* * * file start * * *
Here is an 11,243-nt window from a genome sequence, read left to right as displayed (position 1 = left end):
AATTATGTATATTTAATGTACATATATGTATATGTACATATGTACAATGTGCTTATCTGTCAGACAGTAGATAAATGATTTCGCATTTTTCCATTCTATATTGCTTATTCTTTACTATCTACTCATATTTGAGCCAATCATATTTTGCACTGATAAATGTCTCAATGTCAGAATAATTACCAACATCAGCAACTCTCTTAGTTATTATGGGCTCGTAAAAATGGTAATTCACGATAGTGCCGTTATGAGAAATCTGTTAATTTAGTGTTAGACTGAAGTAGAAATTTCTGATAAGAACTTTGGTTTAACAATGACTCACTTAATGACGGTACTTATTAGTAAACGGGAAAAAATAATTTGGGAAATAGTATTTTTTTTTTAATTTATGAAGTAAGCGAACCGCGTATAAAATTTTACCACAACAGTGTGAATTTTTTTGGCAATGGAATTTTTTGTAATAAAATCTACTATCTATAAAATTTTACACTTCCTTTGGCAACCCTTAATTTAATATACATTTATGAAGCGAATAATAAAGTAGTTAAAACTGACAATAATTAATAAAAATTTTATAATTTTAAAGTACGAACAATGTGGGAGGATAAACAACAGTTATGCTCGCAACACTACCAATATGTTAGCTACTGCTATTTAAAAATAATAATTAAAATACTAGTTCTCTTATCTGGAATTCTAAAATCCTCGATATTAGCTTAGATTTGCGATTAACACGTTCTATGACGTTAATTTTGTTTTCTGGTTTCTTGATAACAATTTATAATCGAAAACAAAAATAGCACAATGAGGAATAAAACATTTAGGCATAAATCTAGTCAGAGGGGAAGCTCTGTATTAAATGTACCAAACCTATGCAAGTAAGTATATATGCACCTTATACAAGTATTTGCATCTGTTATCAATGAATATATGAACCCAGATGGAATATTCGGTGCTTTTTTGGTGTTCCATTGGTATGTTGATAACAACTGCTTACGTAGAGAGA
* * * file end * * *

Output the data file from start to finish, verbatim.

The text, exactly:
Here is an 11,243-nt window from a genome sequence, read left to right as displayed (position 1 = left end):
AATTATGTATATTTAATGTACATATATGTATATGTACATATGTACAATGTGCTTATCTGTCAGACAGTAGATAAATGATTTCGCATTTTTCCATTCTATATTGCTTATTCTTTACTATCTACTCATATTTGAGCCAATCATATTTTGCACTGATAAATGTCTCAATGTCAGAATAATTACCAACATCAGCAACTCTCTTAGTTATTATGGGCTCGTAAAAATGGTAATTCACGATAGTGCCGTTATGAGAAATCTGTTAATTTAGTGTTAGACTGAAGTAGAAATTTCTGATAAGAACTTTGGTTTAACAATGACTCACTTAATGACGGTACTTATTAGTAAACGGGAAAAAATAATTTGGGAAATAGTATTTTTTTTTTAATTTATGAAGTAAGCGAACCGCGTATAAAATTTTACCACAACAGTGTGAATTTTTTTGGCAATGGAATTTTTTGTAATAAAATCTACTATCTATAAAATTTTACACTTCCTTTGGCAACCCTTAATTTAATATACATTTATGAAGCGAATAATAAAGTAGTTAAAACTGACAATAATTAATAAAAATTTTATAATTTTAAAGTACGAACAATGTGGGAGGATAAACAACAGTTATGCTCGCAACACTACCAATATGTTAGCTACTGCTATTTAAAAATAATAATTAAAATACTAGTTCTCTTATCTGGAATTCTAAAATCCTCGATATTAGCTTAGATTTGCGATTAACACGTTCTATGACGTTAATTTTGTTTTCTGGTTTCTTGATAACAATTTATAATCGAAAACAAAAATAGCACAATGAGGAATAAAACATTTAGGCATAAATCTAGTCAGAGGGGAAGCTCTGTATTAAATGTACCAAACCTATGCAAGTAAGTATATATGCACCTTATACAAGTATTTGCATCTGTTATCAATGAATATATGAACCCAGATGGAATATTCGGTGCTTTTTTGGTGTTCCATTGGTATGTTGATAACAACTGCTTACGTAGAGAGA